Editor’s Note: Now in its 32nd year, the Johnson City Press Christmas Box is once again working in partnership with the Salvation Army to provide holiday food for the families of more than 2,700 children in Washington, Carter and Unicoi counties included in this year’s Angel Tree project and several hundred area seniors in need. The following story is the third in a series about the hardships the gift recipients face and what a difference contributions to the sister holiday projects will make.
Carol, not her real name, was in her early 30s and working in the same factory she had worked in most of her life when her employer cut back production and cut a lot of jobs.
To help pay for the small mobile home where she lived with her husband and children, Carol went to work in home health care and had returned to school to earn her practical nursing license when an especially violent domestic assault wrecked her family, both financially and emotionally.
Her husband, who was a heavy drinker and had a history of assaulting Carol, came home “drunk and doped up,” threatening her and the children. He beat Carol unconscious and unrecognizable. The incident put her in the hospital and put her husband in prison. More than a year later she lives in fear of the day he is released. But her main worry is the day-to-day survival of her family.
While hospitalized for her injuries, Carol was diagnosed with a genetic disorder that causes blood to clot in her lungs. She has since been diagnosed with post traumatic stress disorder and a couple of other psychological maladies related to her beating. While her wounds have healed, the anti-anxiety medications she needs interact dangerously with the blood thinning drugs she requires. So the woman who once worked full time and went to school to better support her family, now lives with severe anxiety that prevents her from working.
She and her children are getting by on food stamps and less than $500 a month allotted to her from her husband’s Social Security disability. Their mobile home payment is $400 a month. Their utilities are perpetually at risk of being shut off. Their past due electricity bill went past the cut-off date on Friday. She is applying for assistance to keep the lights on. And then there is Christmas.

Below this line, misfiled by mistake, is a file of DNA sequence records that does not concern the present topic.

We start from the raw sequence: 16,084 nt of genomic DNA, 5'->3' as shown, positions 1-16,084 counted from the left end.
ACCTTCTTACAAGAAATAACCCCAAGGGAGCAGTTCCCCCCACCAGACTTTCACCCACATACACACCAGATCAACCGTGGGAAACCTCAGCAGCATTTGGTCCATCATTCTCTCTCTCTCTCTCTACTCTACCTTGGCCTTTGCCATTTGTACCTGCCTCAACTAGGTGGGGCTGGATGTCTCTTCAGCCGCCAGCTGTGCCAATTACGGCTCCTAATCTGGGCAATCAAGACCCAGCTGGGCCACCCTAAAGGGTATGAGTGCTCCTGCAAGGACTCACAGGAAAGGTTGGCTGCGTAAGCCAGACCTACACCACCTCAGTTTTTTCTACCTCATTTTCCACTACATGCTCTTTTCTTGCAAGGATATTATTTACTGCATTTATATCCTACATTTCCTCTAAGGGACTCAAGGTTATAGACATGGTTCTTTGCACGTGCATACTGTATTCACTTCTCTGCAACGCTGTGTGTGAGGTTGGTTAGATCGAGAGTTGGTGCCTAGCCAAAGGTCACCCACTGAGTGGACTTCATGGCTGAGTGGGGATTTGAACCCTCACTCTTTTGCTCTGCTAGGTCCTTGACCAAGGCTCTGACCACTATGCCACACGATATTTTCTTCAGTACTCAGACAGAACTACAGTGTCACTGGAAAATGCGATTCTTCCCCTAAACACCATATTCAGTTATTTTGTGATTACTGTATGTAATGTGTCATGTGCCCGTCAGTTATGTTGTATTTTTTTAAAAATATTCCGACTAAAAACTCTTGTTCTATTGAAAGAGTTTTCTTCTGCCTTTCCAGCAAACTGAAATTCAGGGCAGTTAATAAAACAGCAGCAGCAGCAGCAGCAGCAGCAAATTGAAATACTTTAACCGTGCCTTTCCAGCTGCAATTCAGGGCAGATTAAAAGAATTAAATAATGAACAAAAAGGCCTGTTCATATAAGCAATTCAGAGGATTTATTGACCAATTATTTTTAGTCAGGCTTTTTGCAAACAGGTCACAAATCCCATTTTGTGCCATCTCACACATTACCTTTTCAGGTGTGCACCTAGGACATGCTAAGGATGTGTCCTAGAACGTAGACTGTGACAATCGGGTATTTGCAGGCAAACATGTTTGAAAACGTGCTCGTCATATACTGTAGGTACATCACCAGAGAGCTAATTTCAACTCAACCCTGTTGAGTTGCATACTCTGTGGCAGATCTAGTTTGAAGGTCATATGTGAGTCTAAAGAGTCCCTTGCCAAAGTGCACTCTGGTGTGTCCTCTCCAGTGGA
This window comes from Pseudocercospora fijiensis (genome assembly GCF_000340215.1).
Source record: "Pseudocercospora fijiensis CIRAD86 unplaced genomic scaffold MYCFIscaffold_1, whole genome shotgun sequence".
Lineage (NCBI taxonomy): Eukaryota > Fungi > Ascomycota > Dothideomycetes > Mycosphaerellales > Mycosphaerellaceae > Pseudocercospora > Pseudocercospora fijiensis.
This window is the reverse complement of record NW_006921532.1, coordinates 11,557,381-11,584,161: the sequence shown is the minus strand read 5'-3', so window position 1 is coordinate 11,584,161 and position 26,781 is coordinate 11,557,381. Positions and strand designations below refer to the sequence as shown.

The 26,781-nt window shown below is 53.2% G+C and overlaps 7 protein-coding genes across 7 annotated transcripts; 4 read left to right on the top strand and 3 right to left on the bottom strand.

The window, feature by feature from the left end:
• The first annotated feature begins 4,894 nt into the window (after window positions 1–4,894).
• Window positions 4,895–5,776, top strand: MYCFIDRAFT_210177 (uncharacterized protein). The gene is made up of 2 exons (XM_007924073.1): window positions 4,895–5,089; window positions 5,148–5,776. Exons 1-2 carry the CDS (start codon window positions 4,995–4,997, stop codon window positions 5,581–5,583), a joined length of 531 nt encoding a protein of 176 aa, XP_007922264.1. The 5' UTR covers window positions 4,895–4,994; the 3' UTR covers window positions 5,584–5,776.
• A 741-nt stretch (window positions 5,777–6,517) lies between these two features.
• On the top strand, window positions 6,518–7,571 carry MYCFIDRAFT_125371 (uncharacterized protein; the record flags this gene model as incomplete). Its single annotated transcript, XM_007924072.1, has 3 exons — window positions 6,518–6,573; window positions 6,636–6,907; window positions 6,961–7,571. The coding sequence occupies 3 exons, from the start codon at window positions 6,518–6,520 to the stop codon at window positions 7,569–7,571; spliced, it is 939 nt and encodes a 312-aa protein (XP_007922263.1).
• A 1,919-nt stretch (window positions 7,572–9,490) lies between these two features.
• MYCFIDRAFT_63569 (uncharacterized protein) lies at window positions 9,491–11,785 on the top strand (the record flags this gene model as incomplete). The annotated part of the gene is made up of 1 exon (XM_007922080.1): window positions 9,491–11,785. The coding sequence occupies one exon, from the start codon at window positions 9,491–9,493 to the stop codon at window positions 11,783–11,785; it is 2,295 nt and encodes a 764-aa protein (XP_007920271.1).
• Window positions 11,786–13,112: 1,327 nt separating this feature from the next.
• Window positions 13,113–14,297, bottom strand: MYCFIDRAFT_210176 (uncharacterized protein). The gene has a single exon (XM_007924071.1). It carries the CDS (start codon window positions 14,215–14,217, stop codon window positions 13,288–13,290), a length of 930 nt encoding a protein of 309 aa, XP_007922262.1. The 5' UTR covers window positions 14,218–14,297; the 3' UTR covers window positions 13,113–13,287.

Her two youngest children are registered for gifts from Salvation Army’s Angel Tree. The oldest, who is now a young teen and too old for the Angel Tree, understands their hardship. With help from the community, there may also be gifts for him from Good Samaritan Ministries’ Christmas distribution to teenage siblings of Angel Tree children and other teens and children whose parents are incarcerated.
There also will be ample food for Christmas at their little mobile home. Thanks to contributors to the Johnson City Press Christmas Box, there will be large holiday food boxes, turkeys and hams for the families of every Angel Tree child in Washington, Carter and Unicoi counties, and grocery shopping gift cards for low-income seniors and small households of one or two people.
Without those gifts, Carol said, there would be nothing for her children. “It will be all they have, because we don’t have anything.”
For those who wish to help, a $35 donation to the Christmas Box will provide a turkey, a ham, all the makings of the holiday meal and enough extra staples for several additional meals for one family, or a $35 grocery gift card for a senior or household of one or two people. Donations to the Christmas Box are tax deductible and because the newspaper covers all administrative costs, 100 percent of every gift is used to purchase food. Donations may be mailed to the Johnson City Press Christmas Box of Northeast Tennessee, P.O. Box 1387, Johnson City, TN 37605. More information about how to help with project may be obtained by calling Ron Tipton at the Johnson City Press at 929-3111, ext. 302.
Angel Trees decorated with paper ornaments bearing the first names, clothing sizes and gift wishes of children in need are located outside JC Penney at The Mall at Johnson City, at both Johnson City Walmart stores, Sandy’s Jewel Box and Verizon Wireless locations, and in Elizabethton at Walmart, FATZ restaurant and several banks. Unwrapped gifts for the children are due back at the trees on Thursday. For more information on how to help with the Angel Tree or to adopt a group of children to shop for, call the Salvation Army at 926-2101.
For more information about how to help Good Samaritan Ministries with its drive to provide Christmas gifts for the teenage siblings of the Angel Tree children and other teens and children in need, call the ministry at 928-1958. Tax-deductible donations to the ministry earmarked for “Teens Christmas” may be made online at www.goodsamjc.org or by mail to P.O. Box 2441, Johnson City, TN 37605.